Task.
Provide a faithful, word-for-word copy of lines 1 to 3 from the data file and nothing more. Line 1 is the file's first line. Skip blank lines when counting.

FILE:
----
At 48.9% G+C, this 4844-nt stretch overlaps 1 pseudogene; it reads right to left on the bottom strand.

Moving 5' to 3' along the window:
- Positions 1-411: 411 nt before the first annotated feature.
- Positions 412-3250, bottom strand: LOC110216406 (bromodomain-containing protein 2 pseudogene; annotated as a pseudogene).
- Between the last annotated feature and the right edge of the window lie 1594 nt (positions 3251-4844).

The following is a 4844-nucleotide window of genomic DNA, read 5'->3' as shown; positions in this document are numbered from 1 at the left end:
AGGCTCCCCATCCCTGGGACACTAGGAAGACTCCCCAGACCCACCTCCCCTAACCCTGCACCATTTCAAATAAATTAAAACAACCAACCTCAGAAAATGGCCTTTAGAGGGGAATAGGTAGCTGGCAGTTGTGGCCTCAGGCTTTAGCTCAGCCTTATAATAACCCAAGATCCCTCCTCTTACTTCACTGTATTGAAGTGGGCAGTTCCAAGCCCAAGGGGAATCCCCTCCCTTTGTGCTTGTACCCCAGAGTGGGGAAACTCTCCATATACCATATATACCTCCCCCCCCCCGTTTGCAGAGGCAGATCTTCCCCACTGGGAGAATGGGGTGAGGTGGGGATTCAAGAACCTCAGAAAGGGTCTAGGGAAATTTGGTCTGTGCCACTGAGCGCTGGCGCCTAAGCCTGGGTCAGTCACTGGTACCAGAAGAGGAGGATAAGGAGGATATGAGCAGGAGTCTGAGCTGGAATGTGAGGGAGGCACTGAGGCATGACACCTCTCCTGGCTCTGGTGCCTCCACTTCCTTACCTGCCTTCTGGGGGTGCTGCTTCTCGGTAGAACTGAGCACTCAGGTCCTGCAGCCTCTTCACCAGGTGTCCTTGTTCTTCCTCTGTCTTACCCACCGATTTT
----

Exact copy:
At 48.9% G+C, this 4844-nt stretch overlaps 1 pseudogene; it reads right to left on the bottom strand.

Moving 5' to 3' along the window:
- Positions 1-411: 411 nt before the first annotated feature.